Ridiculously, Tyler The Creator got banned from the UK for four years in 2015 for the content of some of his old lyrics. What he was doing was the same as Cannibal Corpse, crafting ‘small horror movies’ (to use Corpsegrinder’s words). Corpsegrinder can tolerate some censorship in Europe, but he could see Cannibal Corpse contesting any attempt to vet their material in the US, if that happened. That said, Corpsegrinder steers clear of religion and politics in his music because he doesn’t want to alienate anyone. In his view, people are long past being shocked by Cannibal Corpse's artwork.
‘The whole focus is the music,’ says Corpsegrinder. ‘The music – that's what should be shocking to us. If you listen to the vocals and vocalisation: “Wow, that guy sings really fast but in this tone that most people don't sing. He enunciates it very well.”; “The drums are playing this way, the guitars – wow! I want to learn that song too.” We want them to be shocked that we're still doing what we're doing after all these years and doing it well. And not anything else.’
It boils down to the simplest truth: people are going to Corpsegrinder’s shows to have a good time. To listen to horror stories set to music. They aren’t about to rip someone’s head off. Well, maybe figuratively, in the mosh pit. Corpsegrinder admits that the music, lyrics and his onstage persona is aggressive enough that he doesn’t need to be lashing out at audiences for throwing stuff onstage. There’s one video where says to one audience member: ‘I’ll fucking kill you. I’ll kill your mother. I’ll kill your fucking father and make him fuck your dead mother. Don't fuck with me, alright?’
In these moments, Corpsegrinder is living up to his name and perpetuating his fearsome reputation. But really, he wants the shows to be fun. When he introduces “I Cum Blood” as a song about ‘shooting blood from your cock’ he wants you to find it funny.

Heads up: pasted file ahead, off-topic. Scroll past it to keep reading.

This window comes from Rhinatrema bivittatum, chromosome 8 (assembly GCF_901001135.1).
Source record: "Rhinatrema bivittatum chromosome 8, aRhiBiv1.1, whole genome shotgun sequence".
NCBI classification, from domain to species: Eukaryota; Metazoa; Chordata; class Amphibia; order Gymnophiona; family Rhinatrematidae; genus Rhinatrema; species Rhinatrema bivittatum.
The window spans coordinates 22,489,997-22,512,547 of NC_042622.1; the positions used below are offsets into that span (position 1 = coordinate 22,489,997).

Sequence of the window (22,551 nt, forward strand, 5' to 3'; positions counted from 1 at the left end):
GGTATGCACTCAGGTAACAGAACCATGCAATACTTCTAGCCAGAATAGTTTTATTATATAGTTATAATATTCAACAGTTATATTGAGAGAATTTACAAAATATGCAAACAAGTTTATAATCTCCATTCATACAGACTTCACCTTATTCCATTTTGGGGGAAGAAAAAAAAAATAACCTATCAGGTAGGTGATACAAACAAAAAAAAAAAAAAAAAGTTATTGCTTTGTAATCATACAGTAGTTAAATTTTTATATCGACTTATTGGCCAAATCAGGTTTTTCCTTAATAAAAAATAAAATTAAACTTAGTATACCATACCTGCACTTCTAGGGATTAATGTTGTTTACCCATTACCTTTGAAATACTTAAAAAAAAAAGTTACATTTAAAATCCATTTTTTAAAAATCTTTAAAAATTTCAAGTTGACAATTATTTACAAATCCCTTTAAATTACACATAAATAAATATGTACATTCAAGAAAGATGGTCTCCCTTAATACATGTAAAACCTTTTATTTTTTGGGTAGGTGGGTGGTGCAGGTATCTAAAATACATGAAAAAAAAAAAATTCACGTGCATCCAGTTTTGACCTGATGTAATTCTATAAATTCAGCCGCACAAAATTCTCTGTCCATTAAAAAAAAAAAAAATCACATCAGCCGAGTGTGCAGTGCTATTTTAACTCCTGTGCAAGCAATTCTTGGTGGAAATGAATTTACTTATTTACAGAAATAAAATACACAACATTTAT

For Corpsegrinder, cumming blood and posting stuffed animals on Instagram is on the same continuum. So is his self-possession on this new solo album. ‘I control who lives and dies,’ he roars on “Crimson Proof”. The ‘Corpsegrinder’ album is an act of celebration, of him living his best life. Similarly, Corpsegrinder's posting on social media is not a purposeful attempt to change the way people see him, but a more complete picture of him as a person.
‘I post about the things that I enjoy doing,’ he says. ‘Whether that's winning stuffed animals, whether it's donating the stuffed animals, whether that's playing video games, putting out records, spending time with my family at the shows. I didn't do it on purpose, just to change the world's opinion. I mean, it's gonna be that way no matter what.’
Corpsegrinder has previously joked about yelling at a kid who messed up his concentration while playing a claw machine. The lesson of his onstage and offstage antics is clear. Corpsegrinder just wants to have fun. Don’t get in his way.
Corpsegrinder, the self-titled debut solo album arrives February 25th via Perseverance Music Group. Order the album - HERE